From 1956 to 1965, he compiled a record of 194–56 (.774). During this nine-year span as head coach, the Braves also earned six Associated Press top 20 finishes, Orsborn was named MVC coach of the year in 1960 and 1962.[5] Orsborn also has the distinction of recording his first 100 victories in 120 games, which is sixth on the all-time list for college coaches.[6]

Joe Stowell (1965–1978)

The Braves again turned to a Bradley alum as Joe Stowell, who was an assistant coach under Orsborn, became Bradley's ninth head coach in 1965.[7] In his 13 years as head coach, the Braves made only two postseason appearances: the 1968 NIT and the 1974 National Commissioners Invitational Tournament. He was fired as head coach in 1978.[8] Stowell finished with 197 wins, the second most in Brave history.

Jim Les (2002–2011)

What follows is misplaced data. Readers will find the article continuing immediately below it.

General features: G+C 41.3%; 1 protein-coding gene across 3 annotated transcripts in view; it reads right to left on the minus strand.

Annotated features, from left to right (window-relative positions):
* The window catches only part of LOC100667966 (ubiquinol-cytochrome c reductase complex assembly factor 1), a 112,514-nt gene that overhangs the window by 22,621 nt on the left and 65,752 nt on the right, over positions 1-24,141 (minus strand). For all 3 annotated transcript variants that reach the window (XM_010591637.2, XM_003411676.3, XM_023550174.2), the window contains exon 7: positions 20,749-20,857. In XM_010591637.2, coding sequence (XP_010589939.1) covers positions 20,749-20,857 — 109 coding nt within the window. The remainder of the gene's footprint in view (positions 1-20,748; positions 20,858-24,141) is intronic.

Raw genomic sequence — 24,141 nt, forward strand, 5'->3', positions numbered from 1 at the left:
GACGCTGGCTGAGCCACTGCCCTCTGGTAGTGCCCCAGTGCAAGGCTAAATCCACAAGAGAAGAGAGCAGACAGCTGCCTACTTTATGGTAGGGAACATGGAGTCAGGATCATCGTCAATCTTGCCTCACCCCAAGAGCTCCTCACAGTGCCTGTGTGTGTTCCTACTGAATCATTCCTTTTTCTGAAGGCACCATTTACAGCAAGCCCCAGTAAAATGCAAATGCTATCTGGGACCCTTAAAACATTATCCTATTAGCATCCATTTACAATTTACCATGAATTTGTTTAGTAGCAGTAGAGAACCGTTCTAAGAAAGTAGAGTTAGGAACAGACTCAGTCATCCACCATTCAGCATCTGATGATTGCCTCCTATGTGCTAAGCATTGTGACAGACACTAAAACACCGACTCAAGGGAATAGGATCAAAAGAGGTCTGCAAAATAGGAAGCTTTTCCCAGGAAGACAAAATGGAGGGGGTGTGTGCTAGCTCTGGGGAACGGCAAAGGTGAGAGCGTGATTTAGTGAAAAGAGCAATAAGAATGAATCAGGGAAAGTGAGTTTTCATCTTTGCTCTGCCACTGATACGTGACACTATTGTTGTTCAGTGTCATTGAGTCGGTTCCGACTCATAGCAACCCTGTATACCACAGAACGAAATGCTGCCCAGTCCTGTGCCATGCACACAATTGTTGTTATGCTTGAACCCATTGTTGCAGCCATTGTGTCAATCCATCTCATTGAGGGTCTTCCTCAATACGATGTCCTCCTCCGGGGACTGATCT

Bradley turned to another alum, Jim Les, to take over for Molinari. Les was a senior on the 1986 Braves squad that went 32–3 before losing in the Second Round of the NCAA Tournament. However, the Braves failed to finish above .500 in Les's first three years as head coach.

In 2006, the Braves, led by sophomore center Patrick O'Bryant, won their final five games of the season to finish in a tie for fifth place in MVC play. The Braves surprised in the MVC Tournament, reaching the championship game before losing to Southern Illinois. The Braves received an at-large bid to the NCAA Tournament as a No. 13 seed, their first trip to the Tournament since 1996. In the Tournament, the Braves upset No. 4-ranked Kansas in the First Round[9] and upset No. 5-ranked Pittsburgh to advance to the Sweet Sixteen for the first time since 1955.[10] In the Sweet Sixteen, the Braves' Cinderella run came to an end as No. 1-seeded Memphis blew out the Braves.[11] O'Bryant left Bradley after the season for the NBA Draft.[12]

Each of Les's next three Brave teams appeared in postseason play, losing in the second round of the 2007 NIT, and finishing as runners-up in the 2008 College Basketball Invitational and 2009 CollegeInsider.com Tournament.

After a disappointing 2010 and a 20-loss 2011, the Braves fired Les.[13]

Geno Ford (2011–2015)